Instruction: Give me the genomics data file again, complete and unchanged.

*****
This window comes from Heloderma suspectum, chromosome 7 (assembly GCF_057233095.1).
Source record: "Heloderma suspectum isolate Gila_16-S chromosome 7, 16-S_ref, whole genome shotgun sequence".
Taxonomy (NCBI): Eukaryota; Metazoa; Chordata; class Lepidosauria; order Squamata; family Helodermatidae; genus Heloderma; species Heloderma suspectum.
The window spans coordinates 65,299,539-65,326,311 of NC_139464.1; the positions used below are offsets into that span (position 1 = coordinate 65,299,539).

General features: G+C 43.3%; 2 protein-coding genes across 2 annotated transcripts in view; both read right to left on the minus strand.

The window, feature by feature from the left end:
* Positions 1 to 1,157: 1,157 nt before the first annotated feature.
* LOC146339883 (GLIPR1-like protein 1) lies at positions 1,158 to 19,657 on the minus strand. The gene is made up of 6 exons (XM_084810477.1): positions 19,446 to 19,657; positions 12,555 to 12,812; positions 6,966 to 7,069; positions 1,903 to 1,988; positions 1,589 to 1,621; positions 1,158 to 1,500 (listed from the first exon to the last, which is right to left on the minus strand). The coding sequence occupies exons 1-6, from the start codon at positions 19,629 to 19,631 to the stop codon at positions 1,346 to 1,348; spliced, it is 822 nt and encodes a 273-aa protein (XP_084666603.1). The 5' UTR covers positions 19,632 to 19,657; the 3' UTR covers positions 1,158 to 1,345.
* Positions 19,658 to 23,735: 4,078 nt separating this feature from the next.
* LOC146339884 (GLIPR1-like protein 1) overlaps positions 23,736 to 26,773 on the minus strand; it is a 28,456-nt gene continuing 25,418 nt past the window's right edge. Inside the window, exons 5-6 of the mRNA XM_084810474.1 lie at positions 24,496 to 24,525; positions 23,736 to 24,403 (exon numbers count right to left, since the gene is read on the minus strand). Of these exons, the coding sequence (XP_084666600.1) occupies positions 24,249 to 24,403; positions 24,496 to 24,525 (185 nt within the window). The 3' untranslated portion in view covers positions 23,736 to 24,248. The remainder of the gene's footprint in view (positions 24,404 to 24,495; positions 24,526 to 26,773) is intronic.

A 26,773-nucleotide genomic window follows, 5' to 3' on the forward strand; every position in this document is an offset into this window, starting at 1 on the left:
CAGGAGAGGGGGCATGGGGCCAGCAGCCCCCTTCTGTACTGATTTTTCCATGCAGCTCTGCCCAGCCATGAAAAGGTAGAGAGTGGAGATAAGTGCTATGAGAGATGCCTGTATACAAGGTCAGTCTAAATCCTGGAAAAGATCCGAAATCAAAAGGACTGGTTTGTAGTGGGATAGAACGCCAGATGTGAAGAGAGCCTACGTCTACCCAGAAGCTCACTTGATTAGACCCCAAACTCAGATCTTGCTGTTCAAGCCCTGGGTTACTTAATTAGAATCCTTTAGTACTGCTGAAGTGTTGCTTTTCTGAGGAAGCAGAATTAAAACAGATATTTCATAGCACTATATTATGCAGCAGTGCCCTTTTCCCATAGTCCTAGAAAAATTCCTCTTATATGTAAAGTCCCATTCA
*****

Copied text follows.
This window comes from Heloderma suspectum, chromosome 7 (assembly GCF_057233095.1).
Source record: "Heloderma suspectum isolate Gila_16-S chromosome 7, 16-S_ref, whole genome shotgun sequence".
Taxonomy (NCBI): Eukaryota; Metazoa; Chordata; class Lepidosauria; order Squamata; family Helodermatidae; genus Heloderma; species Heloderma suspectum.
The window spans coordinates 65,299,539-65,326,311 of NC_139464.1; the positions used below are offsets into that span (position 1 = coordinate 65,299,539).

General features: G+C 43.3%; 2 protein-coding genes across 2 annotated transcripts in view; both read right to left on the minus strand.

The window, feature by feature from the left end:
* Positions 1 to 1,157: 1,157 nt before the first annotated feature.
* LOC146339883 (GLIPR1-like protein 1) lies at positions 1,158 to 19,657 on the minus strand. The gene is made up of 6 exons (XM_084810477.1): positions 19,446 to 19,657; positions 12,555 to 12,812; positions 6,966 to 7,069; positions 1,903 to 1,988; positions 1,589 to 1,621; positions 1,158 to 1,500 (listed from the first exon to the last, which is right to left on the minus strand). The coding sequence occupies exons 1-6, from the start codon at positions 19,629 to 19,631 to the stop codon at positions 1,346 to 1,348; spliced, it is 822 nt and encodes a 273-aa protein (XP_084666603.1). The 5' UTR covers positions 19,632 to 19,657; the 3' UTR covers positions 1,158 to 1,345.
* Positions 19,658 to 23,735: 4,078 nt separating this feature from the next.
* LOC146339884 (GLIPR1-like protein 1) overlaps positions 23,736 to 26,773 on the minus strand; it is a 28,456-nt gene continuing 25,418 nt past the window's right edge. Inside the window, exons 5-6 of the mRNA XM_084810474.1 lie at positions 24,496 to 24,525; positions 23,736 to 24,403 (exon numbers count right to left, since the gene is read on the minus strand). Of these exons, the coding sequence (XP_084666600.1) occupies positions 24,249 to 24,403; positions 24,496 to 24,525 (185 nt within the window). The 3' untranslated portion in view covers positions 23,736 to 24,248. The remainder of the gene's footprint in view (positions 24,404 to 24,495; positions 24,526 to 26,773) is intronic.

A 26,773-nucleotide genomic window follows, 5' to 3' on the forward strand; every position in this document is an offset into this window, starting at 1 on the left:
CAGGAGAGGGGGCATGGGGCCAGCAGCCCCCTTCTGTACTGATTTTTCCATGCAGCTCTGCCCAGCCATGAAAAGGTAGAGAGTGGAGATAAGTGCTATGAGAGATGCCTGTATACAAGGTCAGTCTAAATCCTGGAAAAGATCCGAAATCAAAAGGACTGGTTTGTAGTGGGATAGAACGCCAGATGTGAAGAGAGCCTACGTCTACCCAGAAGCTCACTTGATTAGACCCCAAACTCAGATCTTGCTGTTCAAGCCCTGGGTTACTTAATTAGAATCCTTTAGTACTGCTGAAGTGTTGCTTTTCTGAGGAAGCAGAATTAAAACAGATATTTCATAGCACTATATTATGCAGCAGTGCCCTTTTCCCATAGTCCTAGAAAAATTCCTCTTATATGTAAAGTCCCATTCA